FINDINGS: The burden-weighted relative risk curves for alcohol use varied by region and age. Among individuals aged 15-39 years in 2020, the TMREL varied between 0 (95% uncertainty interval 0-0) and 0·603 (0·400-1·00) standard drinks per day, and the NDE varied between 0·002 (0-0) and 1·75 (0·698-4·30) standard drinks per day. Among individuals aged 40 years and older, the burden-weighted relative risk curve was J-shaped for all regions, with a 2020 TMREL that ranged from 0·114 (0-0·403) to 1·87 (0·500-3·30) standard drinks per day and an NDE that ranged between 0·193 (0-0·900) and 6·94 (3·40-8·30) standard drinks per day. Among individuals consuming harmful amounts of alcohol in 2020, 59·1% (54·3-65·4) were aged 15-39 years and 76·9% (73·0-81·3) were male.

INTERPRETATION: There is strong evidence to support recommendations on alcohol consumption varying by age and location. Stronger interventions, particularly those tailored towards younger individuals, are needed to reduce the substantial global health loss attributable to alcohol. FUNDING: Bill & Melinda Gates Foundation.

26 August 2022 In Drinking Patterns

INTRODUCTION: A significant amount of binge drinking among adults escapes public health scrutiny because it occurs among individuals who drink at a moderate average level. This observational study examined the role of a binge pattern of drinking in predicting alcohol problems among moderate drinkers in a U.S. national sample of adults.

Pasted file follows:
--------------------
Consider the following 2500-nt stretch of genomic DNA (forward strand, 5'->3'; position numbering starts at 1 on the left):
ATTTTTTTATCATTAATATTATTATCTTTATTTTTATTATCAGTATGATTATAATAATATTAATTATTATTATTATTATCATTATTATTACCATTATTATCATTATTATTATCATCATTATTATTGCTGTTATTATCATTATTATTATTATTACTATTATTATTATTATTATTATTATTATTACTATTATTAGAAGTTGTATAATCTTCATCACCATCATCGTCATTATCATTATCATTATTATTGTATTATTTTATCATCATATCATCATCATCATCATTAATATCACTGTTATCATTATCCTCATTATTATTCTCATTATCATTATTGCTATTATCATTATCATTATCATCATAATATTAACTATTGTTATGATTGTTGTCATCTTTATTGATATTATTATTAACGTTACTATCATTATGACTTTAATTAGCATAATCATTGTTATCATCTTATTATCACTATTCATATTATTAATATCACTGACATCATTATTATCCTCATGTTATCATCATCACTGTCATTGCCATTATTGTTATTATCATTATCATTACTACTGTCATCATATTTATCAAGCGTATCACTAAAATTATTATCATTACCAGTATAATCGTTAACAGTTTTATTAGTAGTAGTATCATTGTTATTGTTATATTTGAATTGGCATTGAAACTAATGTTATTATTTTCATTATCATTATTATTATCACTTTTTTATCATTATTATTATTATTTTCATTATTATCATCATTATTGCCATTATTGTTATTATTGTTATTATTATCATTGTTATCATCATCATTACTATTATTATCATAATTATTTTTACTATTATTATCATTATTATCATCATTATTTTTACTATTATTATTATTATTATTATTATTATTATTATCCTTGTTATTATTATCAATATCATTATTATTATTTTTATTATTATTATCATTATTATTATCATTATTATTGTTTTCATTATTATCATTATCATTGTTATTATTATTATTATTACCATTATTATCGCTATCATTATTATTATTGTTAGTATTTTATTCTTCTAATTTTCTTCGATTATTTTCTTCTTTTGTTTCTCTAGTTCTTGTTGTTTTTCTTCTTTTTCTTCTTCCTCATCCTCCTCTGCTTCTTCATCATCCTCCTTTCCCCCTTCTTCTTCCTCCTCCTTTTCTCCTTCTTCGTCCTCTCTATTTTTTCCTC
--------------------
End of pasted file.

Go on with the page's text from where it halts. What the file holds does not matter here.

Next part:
METHODS: Participants were 1,229 current drinkers aged >/=30 years from 2 waves of the study of Midlife Development in the United States, with a 9-year time lag (2004-2015) (analyzed in 20212022). Negative binomial regression analyses were used to examine the number of alcohol problems, and binary logistic regression analyses were used to examine multiple (>/=2) alcohol problems.

RESULTS: Independent of the average level of drinking, binge drinking was linked with an almost 3 times increase in the number of concurrent alcohol problems and a 40% increase in the number of alcohol problems prospectively 9 years later. Moderate average level drinkers accounted for most cases of binge drinking and multiple alcohol problems. Among moderate drinkers, binge drinking was linked with a close to 5 times increase in concurrent multiple alcohol problems and a >2 times increase in multiple alcohol problems prospectively 9 years later.

CONCLUSIONS: These results substantially broaden an increasing recognition that binge drinking is a public health concern among adults. Moderate average-level drinkers should be included in efforts to reduce alcohol problems in adults. These findings are applicable to primary and secondary prevention of alcohol problems with the potential to advance population health.